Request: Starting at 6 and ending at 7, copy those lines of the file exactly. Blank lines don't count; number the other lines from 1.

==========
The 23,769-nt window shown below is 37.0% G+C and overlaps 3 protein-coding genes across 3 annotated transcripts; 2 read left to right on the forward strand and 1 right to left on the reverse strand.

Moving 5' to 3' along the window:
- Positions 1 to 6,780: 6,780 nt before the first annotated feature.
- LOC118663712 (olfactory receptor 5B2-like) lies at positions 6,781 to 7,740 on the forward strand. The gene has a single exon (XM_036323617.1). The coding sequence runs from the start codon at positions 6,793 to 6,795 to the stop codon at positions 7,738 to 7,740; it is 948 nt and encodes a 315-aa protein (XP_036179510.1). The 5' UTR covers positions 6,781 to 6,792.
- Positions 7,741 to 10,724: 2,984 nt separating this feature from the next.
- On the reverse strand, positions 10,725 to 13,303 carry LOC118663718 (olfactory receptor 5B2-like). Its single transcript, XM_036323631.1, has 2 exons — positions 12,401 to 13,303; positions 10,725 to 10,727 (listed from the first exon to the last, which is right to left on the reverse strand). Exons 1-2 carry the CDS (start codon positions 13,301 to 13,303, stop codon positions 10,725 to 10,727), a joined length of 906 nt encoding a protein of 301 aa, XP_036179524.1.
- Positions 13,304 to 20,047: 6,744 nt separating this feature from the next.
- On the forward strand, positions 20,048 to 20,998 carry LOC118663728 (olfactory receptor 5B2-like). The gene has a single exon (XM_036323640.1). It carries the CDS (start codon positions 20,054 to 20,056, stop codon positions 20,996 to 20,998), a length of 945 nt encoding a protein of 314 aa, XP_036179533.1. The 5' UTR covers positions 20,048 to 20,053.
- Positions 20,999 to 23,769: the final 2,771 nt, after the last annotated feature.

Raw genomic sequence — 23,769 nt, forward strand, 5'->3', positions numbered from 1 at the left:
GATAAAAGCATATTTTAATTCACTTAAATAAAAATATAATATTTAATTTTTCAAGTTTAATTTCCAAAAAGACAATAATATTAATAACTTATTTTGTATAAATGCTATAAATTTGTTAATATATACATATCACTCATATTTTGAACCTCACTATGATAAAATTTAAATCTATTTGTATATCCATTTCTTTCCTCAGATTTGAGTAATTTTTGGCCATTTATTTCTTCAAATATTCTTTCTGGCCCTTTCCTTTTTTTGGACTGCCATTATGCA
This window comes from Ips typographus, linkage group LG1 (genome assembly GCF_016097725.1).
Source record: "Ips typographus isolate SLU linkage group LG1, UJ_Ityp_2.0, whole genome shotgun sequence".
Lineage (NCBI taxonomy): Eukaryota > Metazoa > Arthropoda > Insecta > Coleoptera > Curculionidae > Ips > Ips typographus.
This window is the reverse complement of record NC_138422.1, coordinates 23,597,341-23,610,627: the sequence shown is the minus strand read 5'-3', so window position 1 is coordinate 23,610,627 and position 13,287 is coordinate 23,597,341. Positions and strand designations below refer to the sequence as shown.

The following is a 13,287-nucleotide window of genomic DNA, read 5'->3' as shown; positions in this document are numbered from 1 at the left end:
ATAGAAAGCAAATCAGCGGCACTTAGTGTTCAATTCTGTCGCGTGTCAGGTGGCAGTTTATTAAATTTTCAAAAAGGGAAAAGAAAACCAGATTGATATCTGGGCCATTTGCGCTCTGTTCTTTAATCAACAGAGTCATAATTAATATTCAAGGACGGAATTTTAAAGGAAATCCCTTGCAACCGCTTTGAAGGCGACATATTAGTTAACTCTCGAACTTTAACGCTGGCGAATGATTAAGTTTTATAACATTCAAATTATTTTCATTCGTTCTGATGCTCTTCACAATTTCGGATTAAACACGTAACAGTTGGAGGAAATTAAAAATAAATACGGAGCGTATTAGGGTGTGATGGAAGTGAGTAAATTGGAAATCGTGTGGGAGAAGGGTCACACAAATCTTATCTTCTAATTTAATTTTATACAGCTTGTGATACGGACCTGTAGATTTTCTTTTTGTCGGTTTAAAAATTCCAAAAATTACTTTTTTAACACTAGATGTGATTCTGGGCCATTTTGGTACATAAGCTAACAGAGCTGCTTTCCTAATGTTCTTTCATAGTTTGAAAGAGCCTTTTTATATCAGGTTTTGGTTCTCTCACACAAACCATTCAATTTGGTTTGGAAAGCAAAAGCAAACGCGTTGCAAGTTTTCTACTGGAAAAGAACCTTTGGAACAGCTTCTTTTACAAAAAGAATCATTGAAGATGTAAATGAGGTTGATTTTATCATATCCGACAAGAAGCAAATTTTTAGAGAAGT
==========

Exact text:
- On the reverse strand, positions 10,725 to 13,303 carry LOC118663718 (olfactory receptor 5B2-like). Its single transcript, XM_036323631.1, has 2 exons — positions 12,401 to 13,303; positions 10,725 to 10,727 (listed from the first exon to the last, which is right to left on the reverse strand). Exons 1-2 carry the CDS (start codon positions 13,301 to 13,303, stop codon positions 10,725 to 10,727), a joined length of 906 nt encoding a protein of 301 aa, XP_036179524.1.
- Positions 13,304 to 20,047: 6,744 nt separating this feature from the next.